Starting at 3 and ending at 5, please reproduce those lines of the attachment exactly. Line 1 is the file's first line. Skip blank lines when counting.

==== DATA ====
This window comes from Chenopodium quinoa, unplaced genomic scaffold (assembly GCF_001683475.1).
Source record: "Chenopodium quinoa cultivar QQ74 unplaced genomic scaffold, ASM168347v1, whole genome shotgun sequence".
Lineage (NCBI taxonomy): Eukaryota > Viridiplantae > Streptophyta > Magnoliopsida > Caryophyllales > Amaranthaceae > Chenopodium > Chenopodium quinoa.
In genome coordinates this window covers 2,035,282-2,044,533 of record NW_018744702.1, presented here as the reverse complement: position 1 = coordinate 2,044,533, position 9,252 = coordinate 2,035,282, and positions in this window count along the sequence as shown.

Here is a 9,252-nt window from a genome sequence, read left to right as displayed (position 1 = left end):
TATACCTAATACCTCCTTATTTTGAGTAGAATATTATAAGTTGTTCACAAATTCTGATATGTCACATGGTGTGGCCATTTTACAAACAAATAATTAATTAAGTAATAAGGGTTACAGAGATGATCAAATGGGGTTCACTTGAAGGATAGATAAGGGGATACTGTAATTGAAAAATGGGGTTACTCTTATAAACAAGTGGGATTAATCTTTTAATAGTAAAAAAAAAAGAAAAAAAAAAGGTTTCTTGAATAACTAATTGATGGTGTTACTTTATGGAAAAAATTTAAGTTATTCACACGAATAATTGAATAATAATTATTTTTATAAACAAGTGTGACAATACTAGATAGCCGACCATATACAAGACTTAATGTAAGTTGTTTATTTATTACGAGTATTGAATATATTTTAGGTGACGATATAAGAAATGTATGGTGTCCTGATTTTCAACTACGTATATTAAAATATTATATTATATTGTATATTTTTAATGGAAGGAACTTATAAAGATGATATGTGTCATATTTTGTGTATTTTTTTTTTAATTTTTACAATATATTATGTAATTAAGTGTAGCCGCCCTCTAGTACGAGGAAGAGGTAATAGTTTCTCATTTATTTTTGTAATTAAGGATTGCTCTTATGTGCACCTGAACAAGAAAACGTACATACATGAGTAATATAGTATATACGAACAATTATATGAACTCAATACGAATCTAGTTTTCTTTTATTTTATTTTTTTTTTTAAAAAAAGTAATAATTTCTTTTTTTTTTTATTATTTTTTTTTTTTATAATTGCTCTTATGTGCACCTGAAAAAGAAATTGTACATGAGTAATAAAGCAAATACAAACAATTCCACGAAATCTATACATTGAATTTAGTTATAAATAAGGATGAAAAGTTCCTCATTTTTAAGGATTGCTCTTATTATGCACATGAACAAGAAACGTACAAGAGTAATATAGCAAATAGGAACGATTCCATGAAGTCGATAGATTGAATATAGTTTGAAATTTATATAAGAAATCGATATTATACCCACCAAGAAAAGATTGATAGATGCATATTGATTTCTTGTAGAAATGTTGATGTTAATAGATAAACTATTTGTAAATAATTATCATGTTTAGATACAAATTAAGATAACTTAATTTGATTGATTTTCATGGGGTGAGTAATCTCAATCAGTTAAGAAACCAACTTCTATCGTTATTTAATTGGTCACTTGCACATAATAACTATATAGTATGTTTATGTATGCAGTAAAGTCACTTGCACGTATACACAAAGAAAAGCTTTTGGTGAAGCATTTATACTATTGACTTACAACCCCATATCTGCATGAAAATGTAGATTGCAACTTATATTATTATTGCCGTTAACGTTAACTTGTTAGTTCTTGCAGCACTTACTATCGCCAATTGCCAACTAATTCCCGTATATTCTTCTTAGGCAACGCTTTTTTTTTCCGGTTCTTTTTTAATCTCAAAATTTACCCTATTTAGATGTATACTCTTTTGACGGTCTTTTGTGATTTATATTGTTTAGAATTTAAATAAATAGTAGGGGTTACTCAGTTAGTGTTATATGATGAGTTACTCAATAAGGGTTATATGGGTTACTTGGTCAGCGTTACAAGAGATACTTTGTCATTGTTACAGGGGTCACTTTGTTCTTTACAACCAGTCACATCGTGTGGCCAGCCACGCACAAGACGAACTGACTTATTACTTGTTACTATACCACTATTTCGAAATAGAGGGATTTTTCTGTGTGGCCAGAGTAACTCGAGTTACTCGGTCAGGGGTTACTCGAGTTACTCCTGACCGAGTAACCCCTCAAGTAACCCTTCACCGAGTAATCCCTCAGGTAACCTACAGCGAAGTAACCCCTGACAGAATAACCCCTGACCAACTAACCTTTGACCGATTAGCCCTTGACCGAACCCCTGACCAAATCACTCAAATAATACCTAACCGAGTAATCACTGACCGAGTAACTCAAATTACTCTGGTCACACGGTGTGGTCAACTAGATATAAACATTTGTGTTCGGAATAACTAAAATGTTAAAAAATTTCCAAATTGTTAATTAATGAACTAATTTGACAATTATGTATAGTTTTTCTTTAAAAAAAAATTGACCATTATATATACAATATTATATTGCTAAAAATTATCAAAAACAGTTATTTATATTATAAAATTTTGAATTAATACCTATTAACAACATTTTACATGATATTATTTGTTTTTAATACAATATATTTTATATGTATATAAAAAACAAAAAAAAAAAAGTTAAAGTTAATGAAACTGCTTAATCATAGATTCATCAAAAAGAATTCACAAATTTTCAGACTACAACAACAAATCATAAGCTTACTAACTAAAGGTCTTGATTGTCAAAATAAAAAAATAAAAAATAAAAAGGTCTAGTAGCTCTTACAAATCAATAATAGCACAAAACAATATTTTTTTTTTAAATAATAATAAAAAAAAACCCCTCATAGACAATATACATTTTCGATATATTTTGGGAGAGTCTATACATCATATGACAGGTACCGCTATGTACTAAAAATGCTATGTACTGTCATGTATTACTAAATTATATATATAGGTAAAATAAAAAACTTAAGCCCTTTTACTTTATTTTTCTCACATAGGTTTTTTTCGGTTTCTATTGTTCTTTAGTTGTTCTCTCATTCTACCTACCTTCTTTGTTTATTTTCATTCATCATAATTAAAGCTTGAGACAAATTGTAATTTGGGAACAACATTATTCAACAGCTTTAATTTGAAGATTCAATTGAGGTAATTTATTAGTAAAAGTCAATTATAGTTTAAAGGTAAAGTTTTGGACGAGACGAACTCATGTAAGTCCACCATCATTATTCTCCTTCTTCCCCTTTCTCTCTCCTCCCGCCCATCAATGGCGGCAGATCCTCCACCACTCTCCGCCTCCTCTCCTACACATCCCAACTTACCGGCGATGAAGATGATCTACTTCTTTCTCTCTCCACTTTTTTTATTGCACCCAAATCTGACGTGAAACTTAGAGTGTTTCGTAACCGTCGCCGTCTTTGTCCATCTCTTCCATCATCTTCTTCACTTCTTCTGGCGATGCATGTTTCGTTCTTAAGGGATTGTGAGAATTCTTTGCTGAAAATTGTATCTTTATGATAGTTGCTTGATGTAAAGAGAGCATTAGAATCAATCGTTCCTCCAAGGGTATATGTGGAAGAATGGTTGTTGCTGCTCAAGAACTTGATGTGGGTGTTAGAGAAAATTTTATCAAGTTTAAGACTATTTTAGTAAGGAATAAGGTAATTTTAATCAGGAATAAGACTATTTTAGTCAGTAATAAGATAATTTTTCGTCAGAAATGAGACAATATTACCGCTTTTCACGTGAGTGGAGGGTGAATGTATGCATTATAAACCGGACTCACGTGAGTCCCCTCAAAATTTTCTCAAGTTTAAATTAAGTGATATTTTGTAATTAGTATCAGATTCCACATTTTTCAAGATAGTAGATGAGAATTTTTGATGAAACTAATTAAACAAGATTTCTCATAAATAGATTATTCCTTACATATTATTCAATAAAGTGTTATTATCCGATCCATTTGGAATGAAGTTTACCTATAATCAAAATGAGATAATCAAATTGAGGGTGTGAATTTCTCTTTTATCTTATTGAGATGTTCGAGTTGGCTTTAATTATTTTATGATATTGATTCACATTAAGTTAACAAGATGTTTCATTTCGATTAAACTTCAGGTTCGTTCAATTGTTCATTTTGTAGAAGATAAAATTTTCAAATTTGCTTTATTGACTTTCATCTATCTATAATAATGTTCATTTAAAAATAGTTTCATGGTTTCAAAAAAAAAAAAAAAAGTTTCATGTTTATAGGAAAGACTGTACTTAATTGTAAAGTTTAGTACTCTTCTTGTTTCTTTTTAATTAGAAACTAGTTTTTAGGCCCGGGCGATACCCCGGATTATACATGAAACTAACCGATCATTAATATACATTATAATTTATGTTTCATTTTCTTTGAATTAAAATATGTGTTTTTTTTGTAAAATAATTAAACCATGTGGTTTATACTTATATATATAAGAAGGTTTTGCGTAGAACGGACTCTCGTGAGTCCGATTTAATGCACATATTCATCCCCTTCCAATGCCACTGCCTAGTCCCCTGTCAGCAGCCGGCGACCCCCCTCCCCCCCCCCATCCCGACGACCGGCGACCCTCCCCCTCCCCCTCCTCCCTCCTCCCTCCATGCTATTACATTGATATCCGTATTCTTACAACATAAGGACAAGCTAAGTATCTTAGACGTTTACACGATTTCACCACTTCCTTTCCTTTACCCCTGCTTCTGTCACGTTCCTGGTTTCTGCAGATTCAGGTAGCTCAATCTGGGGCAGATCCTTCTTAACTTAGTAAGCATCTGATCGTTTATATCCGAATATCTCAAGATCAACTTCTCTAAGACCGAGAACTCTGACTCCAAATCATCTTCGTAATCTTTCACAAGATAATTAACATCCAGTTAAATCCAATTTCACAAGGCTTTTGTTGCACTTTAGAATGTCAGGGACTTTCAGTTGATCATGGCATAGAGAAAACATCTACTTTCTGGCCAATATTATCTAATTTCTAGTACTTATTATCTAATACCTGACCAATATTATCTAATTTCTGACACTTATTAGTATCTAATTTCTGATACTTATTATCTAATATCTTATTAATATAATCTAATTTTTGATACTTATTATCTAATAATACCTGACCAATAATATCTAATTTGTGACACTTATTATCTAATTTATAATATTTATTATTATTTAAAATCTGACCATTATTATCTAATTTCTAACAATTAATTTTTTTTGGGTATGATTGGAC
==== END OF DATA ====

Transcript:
Lineage (NCBI taxonomy): Eukaryota > Viridiplantae > Streptophyta > Magnoliopsida > Caryophyllales > Amaranthaceae > Chenopodium > Chenopodium quinoa.
In genome coordinates this window covers 2,035,282-2,044,533 of record NW_018744702.1, presented here as the reverse complement: position 1 = coordinate 2,044,533, position 9,252 = coordinate 2,035,282, and positions in this window count along the sequence as shown.

Here is a 9,252-nt window from a genome sequence, read left to right as displayed (position 1 = left end):